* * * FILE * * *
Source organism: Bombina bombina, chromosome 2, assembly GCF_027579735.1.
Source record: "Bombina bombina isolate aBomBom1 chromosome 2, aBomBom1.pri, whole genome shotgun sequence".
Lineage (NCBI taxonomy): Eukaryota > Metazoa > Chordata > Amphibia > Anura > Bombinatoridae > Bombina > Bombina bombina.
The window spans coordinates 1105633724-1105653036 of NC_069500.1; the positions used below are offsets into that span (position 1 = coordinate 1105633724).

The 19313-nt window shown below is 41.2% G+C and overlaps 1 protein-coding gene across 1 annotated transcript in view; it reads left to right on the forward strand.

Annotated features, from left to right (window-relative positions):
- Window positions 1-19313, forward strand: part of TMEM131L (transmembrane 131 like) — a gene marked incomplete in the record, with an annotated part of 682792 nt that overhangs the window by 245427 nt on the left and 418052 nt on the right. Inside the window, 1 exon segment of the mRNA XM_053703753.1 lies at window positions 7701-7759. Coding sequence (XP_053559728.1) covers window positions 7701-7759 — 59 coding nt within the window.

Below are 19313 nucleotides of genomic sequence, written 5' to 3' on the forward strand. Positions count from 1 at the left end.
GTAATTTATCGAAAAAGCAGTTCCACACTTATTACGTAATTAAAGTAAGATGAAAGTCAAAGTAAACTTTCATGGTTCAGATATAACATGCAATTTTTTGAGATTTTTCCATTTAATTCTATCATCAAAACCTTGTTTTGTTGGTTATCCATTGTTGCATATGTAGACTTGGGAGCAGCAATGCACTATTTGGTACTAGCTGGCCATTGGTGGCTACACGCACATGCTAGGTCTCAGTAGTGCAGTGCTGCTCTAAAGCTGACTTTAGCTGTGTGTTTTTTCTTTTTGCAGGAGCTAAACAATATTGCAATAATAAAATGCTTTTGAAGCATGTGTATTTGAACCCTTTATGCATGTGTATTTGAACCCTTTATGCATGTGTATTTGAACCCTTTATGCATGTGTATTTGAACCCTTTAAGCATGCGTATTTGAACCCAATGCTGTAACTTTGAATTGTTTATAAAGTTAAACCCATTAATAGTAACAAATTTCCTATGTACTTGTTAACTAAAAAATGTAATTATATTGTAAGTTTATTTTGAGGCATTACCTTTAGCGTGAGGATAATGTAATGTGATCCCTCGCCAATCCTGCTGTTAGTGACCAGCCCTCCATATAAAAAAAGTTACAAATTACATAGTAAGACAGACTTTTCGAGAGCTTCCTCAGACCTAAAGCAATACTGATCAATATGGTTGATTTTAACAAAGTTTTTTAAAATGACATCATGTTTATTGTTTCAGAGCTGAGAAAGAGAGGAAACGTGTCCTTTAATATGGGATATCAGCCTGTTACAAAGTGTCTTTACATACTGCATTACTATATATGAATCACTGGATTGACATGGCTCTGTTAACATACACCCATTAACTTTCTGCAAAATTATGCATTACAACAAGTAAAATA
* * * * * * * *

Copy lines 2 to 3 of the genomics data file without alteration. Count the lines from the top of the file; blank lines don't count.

Source record: "Bombina bombina isolate aBomBom1 chromosome 2, aBomBom1.pri, whole genome shotgun sequence".
Lineage (NCBI taxonomy): Eukaryota > Metazoa > Chordata > Amphibia > Anura > Bombinatoridae > Bombina > Bombina bombina.